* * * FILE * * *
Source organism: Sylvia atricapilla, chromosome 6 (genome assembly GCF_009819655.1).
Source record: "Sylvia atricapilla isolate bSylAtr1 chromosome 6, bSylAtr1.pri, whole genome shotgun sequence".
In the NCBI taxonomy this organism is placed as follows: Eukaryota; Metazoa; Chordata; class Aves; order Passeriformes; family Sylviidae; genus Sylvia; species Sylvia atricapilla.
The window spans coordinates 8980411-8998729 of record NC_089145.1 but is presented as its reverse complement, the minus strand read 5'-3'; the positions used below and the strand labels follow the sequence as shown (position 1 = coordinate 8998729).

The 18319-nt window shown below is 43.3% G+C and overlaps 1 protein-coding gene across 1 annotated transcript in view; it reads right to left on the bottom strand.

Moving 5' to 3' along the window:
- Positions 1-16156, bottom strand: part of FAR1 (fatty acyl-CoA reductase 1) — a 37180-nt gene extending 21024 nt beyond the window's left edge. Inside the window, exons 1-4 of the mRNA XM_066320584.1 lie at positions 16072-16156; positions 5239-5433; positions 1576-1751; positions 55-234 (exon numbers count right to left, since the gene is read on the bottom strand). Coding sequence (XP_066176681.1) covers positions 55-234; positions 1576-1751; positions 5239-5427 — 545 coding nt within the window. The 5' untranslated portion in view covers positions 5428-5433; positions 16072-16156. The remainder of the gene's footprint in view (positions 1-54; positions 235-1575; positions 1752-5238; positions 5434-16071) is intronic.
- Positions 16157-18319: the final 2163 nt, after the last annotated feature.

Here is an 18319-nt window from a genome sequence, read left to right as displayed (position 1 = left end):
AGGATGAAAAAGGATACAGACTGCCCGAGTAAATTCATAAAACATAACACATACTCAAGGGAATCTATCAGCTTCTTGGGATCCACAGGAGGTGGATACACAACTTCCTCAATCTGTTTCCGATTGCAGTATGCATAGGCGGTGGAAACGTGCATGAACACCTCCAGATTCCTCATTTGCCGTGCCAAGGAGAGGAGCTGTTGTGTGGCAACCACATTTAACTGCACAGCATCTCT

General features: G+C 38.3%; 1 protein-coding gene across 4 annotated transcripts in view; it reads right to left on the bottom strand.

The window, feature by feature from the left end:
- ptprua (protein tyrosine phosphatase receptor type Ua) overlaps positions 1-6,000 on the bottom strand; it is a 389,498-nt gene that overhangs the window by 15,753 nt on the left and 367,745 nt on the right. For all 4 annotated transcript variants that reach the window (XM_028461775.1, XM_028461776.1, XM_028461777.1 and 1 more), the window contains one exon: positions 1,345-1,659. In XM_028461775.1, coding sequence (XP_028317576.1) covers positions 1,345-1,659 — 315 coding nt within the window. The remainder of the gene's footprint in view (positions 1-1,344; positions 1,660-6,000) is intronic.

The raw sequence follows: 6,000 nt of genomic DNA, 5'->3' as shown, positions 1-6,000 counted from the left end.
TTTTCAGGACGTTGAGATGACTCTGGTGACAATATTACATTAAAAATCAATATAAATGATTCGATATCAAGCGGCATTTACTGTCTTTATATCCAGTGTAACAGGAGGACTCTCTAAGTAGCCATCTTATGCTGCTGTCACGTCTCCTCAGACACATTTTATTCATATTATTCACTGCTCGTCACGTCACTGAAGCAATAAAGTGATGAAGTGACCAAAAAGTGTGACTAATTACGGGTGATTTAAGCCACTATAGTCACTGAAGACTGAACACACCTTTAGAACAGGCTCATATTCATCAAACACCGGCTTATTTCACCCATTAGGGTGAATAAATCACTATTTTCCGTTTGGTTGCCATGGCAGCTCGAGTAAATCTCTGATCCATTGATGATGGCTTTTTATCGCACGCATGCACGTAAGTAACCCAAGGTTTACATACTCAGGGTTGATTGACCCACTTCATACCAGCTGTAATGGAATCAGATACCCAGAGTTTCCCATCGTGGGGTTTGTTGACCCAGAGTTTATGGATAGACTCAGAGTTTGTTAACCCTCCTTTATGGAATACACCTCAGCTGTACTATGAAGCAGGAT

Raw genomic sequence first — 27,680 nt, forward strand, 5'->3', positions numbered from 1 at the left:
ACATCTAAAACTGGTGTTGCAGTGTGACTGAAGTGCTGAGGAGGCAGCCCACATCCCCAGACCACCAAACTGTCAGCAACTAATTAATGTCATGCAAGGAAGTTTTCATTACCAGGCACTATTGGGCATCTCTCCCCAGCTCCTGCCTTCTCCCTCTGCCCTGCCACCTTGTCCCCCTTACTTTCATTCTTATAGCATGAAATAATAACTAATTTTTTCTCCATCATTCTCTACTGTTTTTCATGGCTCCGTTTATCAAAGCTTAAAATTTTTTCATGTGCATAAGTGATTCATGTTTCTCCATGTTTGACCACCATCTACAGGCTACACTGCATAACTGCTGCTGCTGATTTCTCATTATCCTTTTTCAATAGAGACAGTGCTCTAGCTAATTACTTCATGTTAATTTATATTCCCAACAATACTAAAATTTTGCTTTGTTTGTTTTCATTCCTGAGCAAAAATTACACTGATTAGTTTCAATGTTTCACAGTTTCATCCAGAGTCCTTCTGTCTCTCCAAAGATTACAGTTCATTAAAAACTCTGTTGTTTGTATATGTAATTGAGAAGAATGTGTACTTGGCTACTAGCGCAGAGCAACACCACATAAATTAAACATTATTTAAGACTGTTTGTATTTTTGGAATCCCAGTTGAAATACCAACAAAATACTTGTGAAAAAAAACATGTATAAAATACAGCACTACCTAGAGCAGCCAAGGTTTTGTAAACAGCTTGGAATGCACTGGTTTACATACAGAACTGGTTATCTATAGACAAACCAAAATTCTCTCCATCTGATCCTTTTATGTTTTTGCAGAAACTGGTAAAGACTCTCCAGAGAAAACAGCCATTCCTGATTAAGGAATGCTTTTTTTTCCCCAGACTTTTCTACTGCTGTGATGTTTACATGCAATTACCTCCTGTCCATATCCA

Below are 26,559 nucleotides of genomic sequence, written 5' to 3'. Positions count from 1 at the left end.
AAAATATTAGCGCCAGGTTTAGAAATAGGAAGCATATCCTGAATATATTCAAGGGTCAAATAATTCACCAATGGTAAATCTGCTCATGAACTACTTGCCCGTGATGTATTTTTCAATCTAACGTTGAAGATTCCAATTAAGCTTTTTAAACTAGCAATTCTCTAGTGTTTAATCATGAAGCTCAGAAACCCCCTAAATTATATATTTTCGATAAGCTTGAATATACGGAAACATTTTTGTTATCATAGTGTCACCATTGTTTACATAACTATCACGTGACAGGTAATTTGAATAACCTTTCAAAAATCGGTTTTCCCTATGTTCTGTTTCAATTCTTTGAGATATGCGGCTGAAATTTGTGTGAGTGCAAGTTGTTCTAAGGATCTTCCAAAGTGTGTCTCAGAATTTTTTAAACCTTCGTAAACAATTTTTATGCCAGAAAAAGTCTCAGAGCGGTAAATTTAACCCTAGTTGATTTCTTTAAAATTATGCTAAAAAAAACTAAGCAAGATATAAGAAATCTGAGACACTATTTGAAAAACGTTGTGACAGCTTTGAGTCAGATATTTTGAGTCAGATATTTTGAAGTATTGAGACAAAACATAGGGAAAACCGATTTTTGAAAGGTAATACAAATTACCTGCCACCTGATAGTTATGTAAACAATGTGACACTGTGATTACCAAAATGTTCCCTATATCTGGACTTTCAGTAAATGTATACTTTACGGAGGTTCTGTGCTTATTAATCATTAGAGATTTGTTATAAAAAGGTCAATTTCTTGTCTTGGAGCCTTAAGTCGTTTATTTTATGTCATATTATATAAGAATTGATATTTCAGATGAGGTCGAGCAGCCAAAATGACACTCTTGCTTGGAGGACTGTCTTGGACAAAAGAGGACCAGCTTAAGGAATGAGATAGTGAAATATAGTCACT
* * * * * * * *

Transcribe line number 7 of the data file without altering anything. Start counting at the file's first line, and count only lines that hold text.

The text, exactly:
- Positions 1-16156, bottom strand: part of FAR1 (fatty acyl-CoA reductase 1) — a 37180-nt gene extending 21024 nt beyond the window's left edge. Inside the window, exons 1-4 of the mRNA XM_066320584.1 lie at positions 16072-16156; positions 5239-5433; positions 1576-1751; positions 55-234 (exon numbers count right to left, since the gene is read on the bottom strand). Coding sequence (XP_066176681.1) covers positions 55-234; positions 1576-1751; positions 5239-5427 — 545 coding nt within the window. The 5' untranslated portion in view covers positions 5428-5433; positions 16072-16156. The remainder of the gene's footprint in view (positions 1-54; positions 235-1575; positions 1752-5238; positions 5434-16071) is intronic.